Then my period arrived and I had to test out the larger pads. I was quite nervous leaving the house without knowing how far they would protect from leaks. But to my surprise, they were really good. In fact, on heavier days I use pads and tampons together, but even after three months of using these, they have been reliable on their own.
Have a look in your local refill/eco stores or stalls or shop online for the right type of pad for you. They come in different sizes and materials depending on your needs.
I’ve used mine during the hot summer months and now into a cooler September and the amount I purchased appears to be sufficient. There are definite pros and cons to reusable pads.
- These reusable pads are a lot bigger than the disposable ones we are used to. These days, disposable pads are slimline and come folded up neatly in individual wrappers. But the reusable ones are slightly harder to slip discretely in your pocket!
- They do fold up using the popper to keep them in place. Then zip them up in the funky little bag they come with, but they are a little bulkier.
- Storing them in the bathroom cabinet is harder as again, they are larger. So they do take up more space.
- It’s a good idea to rinse them in cool water before washing them in the washing machine. To begin with, it takes a bit of getting used to until you find a routine.
- They are dark so it’s harder to see how much you have bled.
- If you change your pad when you are out or at work, you have to take it home with you rather than doing what we are used to doing, and chucking it in the bin.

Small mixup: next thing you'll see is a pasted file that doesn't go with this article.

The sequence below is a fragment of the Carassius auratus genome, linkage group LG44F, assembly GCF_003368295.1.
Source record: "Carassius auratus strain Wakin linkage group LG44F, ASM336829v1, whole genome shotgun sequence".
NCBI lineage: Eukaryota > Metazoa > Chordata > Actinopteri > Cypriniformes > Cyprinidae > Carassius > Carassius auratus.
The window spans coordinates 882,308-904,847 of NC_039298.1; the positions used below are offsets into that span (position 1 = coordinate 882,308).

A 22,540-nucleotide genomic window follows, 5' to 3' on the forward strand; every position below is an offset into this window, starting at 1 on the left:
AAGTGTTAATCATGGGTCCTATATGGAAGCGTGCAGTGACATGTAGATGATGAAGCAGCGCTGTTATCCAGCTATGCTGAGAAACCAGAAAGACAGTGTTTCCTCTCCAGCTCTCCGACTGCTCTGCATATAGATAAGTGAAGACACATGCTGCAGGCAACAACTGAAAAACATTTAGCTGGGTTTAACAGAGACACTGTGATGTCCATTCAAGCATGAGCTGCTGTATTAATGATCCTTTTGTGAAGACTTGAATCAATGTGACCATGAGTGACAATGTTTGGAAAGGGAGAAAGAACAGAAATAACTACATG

- You are helping the environment by not adding more sanitary towels to landfill.
- These do not contain the nasty chemicals disposable pads and liners have, so they are far better for us.
- Cloth sanitary pads ‘breathe’ and therefore do not smell like disposable ones.
- You will actually save money in the long run as reusable pads will last years if looked after.
- I have found that I can throw them straight in the washing machine without rinsing if they are not badly soiled.
- As they are dark, they do not look stained.
- They dry really quickly.
- You can handwash the panty liners and dry them on the radiator overnight.
- One pad will last the majority of the day as I have found my periods have become lighter and less painful (although there are not enough studies to confirm if that is related).
- Personally I would normally leak on day two of my period, as soon as I get up out of bed without fail. Since using reusable pads, this hasn’t happened once.
- My ‘trust’ issue has gone and I feel protected using them.
- You’ll never run out of cloth sanitary pads (provided they are washed!).
Now on month three of trying reusable sanitary pads out, I am determined to stick with them. I haven’t had any leaks so far, and I’ve definitely found my periods less painful. I’m not alone as other women have also reported more bearable months.
I’m also finding a routine with laundering the cloth sanitary pads. I’ll either rinse them out then put them in the laundry basket, or throw them in a bucket of cold water and detergent. As long as you use cold water to ensure the stains don’t set.
Having said that, I have thrown them straight in the washing machine before without pre-soaking if they are only lightly covered.
The ‘pros’ definitely outweigh the ‘cons’ on this. Treat your cloth pads like you treat your clothes and change your mindset. This is the way forward.